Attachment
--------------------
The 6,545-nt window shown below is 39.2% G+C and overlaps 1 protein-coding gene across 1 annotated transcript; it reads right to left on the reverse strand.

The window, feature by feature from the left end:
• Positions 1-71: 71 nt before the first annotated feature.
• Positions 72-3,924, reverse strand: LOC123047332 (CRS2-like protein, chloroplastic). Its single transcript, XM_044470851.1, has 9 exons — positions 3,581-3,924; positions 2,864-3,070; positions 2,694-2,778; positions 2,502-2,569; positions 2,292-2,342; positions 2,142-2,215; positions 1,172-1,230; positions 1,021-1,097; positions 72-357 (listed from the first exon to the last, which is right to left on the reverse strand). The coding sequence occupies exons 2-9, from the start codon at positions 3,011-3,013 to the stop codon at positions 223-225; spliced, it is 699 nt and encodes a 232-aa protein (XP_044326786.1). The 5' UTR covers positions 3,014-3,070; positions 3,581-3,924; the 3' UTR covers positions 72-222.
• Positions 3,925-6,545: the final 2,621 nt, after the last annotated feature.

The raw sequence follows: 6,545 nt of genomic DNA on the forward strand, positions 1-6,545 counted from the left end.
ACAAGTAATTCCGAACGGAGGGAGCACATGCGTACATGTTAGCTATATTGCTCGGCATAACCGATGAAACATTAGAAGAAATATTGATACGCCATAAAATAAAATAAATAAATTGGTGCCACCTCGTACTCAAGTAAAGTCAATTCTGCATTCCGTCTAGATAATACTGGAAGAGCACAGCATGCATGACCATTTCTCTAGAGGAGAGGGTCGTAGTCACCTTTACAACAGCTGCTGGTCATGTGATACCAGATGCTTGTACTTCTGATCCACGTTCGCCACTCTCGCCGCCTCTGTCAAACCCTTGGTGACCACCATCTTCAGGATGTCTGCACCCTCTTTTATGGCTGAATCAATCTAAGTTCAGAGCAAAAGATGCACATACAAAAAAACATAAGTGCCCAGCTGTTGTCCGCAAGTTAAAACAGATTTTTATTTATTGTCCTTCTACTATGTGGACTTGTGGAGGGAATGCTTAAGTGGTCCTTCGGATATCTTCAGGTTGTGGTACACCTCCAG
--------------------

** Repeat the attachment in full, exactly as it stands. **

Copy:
The 6,545-nt window shown below is 39.2% G+C and overlaps 1 protein-coding gene across 1 annotated transcript; it reads right to left on the reverse strand.

The window, feature by feature from the left end:
• Positions 1-71: 71 nt before the first annotated feature.
• Positions 72-3,924, reverse strand: LOC123047332 (CRS2-like protein, chloroplastic). Its single transcript, XM_044470851.1, has 9 exons — positions 3,581-3,924; positions 2,864-3,070; positions 2,694-2,778; positions 2,502-2,569; positions 2,292-2,342; positions 2,142-2,215; positions 1,172-1,230; positions 1,021-1,097; positions 72-357 (listed from the first exon to the last, which is right to left on the reverse strand). The coding sequence occupies exons 2-9, from the start codon at positions 3,011-3,013 to the stop codon at positions 223-225; spliced, it is 699 nt and encodes a 232-aa protein (XP_044326786.1). The 5' UTR covers positions 3,014-3,070; positions 3,581-3,924; the 3' UTR covers positions 72-222.
• Positions 3,925-6,545: the final 2,621 nt, after the last annotated feature.

The raw sequence follows: 6,545 nt of genomic DNA on the forward strand, positions 1-6,545 counted from the left end.
ACAAGTAATTCCGAACGGAGGGAGCACATGCGTACATGTTAGCTATATTGCTCGGCATAACCGATGAAACATTAGAAGAAATATTGATACGCCATAAAATAAAATAAATAAATTGGTGCCACCTCGTACTCAAGTAAAGTCAATTCTGCATTCCGTCTAGATAATACTGGAAGAGCACAGCATGCATGACCATTTCTCTAGAGGAGAGGGTCGTAGTCACCTTTACAACAGCTGCTGGTCATGTGATACCAGATGCTTGTACTTCTGATCCACGTTCGCCACTCTCGCCGCCTCTGTCAAACCCTTGGTGACCACCATCTTCAGGATGTCTGCACCCTCTTTTATGGCTGAATCAATCTAAGTTCAGAGCAAAAGATGCACATACAAAAAAACATAAGTGCCCAGCTGTTGTCCGCAAGTTAAAACAGATTTTTATTTATTGTCCTTCTACTATGTGGACTTGTGGAGGGAATGCTTAAGTGGTCCTTCGGATATCTTCAGGTTGTGGTACACCTCCAG